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Photo composite of images from Nagcarlan Underground Cemetery during All Saints Day on November 1, 2022 (Facebook/Nagcarlan Underground Cemetery)

From RIPs to memories of loved ones, a museum in Laguna has cataloged common inscriptions written on headstones in a historic cemetery.

In a post from October 31, the Nagcarlan Underground Cemetery in Nagcarlan, Laguna offered this information to potential tourists amid the Undas or commemoration of the dead in the Philippines.

“Whenever you visit a cemetery, do you take the time to read the epitaphs on the headstones? Is there a message that stood out to you? the post reads.

It also accompanied some pictures of tombstones with epitaphs.

The cemetery’s Facebook page first provided a definition of an epitaph, citing the Merriam-Webster dictionary.

The online dictionary defined epitaph as “an inscription on or on a grave or tomb in memory of one who is buried there”.

It is also “a brief statement commemorating or embodying a deceased person or something past.

The Nagcarlan Underground Cemetery page also describes this written text as a form of “memorial” for the deceased.

“A memorial, this inscription is often a short, sweet phrase of honor, love and respect by the living to their deceased loved one, and usually includes a brief recording of the deceased,” he said.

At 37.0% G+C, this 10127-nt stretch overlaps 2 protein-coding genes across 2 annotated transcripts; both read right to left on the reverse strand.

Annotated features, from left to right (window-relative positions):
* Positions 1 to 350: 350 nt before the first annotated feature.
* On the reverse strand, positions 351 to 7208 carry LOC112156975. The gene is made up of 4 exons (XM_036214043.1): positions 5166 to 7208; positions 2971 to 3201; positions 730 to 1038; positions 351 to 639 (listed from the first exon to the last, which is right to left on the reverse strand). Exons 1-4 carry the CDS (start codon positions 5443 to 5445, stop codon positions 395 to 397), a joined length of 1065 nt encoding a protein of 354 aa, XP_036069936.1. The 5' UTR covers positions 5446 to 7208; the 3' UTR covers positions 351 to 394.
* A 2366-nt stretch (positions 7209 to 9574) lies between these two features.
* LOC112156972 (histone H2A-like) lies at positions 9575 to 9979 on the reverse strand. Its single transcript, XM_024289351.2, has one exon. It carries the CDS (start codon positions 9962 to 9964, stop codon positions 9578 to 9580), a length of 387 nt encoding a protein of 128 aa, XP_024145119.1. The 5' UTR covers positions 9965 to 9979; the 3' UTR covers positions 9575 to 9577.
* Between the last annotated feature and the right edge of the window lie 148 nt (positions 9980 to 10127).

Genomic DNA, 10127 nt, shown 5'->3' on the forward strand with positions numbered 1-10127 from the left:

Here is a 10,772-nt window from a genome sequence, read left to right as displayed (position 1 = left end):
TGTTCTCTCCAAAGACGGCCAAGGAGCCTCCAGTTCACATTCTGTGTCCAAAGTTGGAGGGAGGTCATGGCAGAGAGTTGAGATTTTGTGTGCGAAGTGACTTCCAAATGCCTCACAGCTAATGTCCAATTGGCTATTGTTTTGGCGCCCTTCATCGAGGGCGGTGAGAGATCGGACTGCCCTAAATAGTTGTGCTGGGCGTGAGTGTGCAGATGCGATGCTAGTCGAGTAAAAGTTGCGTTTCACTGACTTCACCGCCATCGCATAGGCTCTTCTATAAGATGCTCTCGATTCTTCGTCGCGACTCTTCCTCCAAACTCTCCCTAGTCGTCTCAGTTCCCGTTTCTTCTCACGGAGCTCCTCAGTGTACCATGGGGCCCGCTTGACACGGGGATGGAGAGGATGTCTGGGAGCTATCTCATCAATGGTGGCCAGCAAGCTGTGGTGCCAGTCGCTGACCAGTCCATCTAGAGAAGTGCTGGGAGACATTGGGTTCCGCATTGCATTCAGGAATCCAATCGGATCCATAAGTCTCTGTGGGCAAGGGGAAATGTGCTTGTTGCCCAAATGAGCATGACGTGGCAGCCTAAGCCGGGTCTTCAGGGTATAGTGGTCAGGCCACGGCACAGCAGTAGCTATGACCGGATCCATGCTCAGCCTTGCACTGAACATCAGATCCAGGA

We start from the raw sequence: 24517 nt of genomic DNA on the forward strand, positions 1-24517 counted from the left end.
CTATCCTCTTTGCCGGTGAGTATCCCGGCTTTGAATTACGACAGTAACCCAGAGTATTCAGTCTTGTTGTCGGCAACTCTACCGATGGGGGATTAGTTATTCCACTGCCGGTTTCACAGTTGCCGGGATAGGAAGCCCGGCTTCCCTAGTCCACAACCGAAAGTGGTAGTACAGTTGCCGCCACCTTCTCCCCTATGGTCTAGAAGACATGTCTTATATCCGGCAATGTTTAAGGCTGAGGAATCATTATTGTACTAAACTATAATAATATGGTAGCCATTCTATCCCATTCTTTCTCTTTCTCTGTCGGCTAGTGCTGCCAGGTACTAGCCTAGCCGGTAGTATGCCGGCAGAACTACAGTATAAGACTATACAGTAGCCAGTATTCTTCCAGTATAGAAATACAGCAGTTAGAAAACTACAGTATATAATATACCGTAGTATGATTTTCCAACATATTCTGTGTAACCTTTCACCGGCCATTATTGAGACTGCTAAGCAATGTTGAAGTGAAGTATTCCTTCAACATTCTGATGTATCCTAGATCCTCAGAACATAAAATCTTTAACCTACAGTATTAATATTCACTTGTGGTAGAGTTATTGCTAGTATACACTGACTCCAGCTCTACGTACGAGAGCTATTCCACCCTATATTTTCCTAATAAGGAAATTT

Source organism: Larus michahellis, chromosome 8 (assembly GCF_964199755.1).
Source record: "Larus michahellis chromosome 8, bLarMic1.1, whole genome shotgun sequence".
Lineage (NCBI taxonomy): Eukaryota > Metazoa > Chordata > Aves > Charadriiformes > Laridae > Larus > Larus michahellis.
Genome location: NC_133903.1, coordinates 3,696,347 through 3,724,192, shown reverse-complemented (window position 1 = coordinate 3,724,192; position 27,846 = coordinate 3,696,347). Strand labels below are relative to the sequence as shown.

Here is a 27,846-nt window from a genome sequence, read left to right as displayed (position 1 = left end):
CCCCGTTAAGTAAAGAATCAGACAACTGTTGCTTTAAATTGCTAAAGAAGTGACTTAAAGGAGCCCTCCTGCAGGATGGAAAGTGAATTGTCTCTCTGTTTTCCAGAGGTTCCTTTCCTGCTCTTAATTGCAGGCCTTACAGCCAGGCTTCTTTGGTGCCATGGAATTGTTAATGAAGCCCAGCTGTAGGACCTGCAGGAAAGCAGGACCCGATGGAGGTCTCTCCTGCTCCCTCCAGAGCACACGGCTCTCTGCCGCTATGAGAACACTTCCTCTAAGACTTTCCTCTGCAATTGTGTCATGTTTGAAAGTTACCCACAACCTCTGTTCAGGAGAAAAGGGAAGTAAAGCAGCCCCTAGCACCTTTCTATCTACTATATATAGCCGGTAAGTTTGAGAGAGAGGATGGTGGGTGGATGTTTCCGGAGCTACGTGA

The page lists common epitaphs written on tombstones that visitors can see at Nagcarlan Underground Cemetery, also known in Filipino as “Museo sa Ilalim ng Lupa ng Nagcarlan”.

These include in particular the following:

  • RIP (English, “Rest In Peace”, Latin, “Requiescat In Pace”)
  • SLN (Filipino, “Sumalangit Nawa”)
  • EPD (Spanish, “En Paz Descanse”, translated as “rest in peace”)
  • Alaala ng Nagmamahal na Asawa, Mga Anak and Kapatid
  • family memory

As the name suggests, the Nagcarlan Underground Cemetery is an ancient underground crypt that was built in Laguna in 1845 under the auspices of the Franciscan Fr. Vicente Velloc.

In 1981 it was declared a National Historic Landmark under the National Historical Commission of the Philippines.

According to the NHCP website, the site was used to bury the city’s elite during the Spanish occupation.

“During the revolution against Spain and the war against the United States, the underground cemetery was used as a meeting place for Filipino revolutionaries. Likewise, the cemetery served as a hiding place for guerrillas resisting the Japanese occupation during World War II”, the web page bed.

The museum was therefore created to highlight its heritage.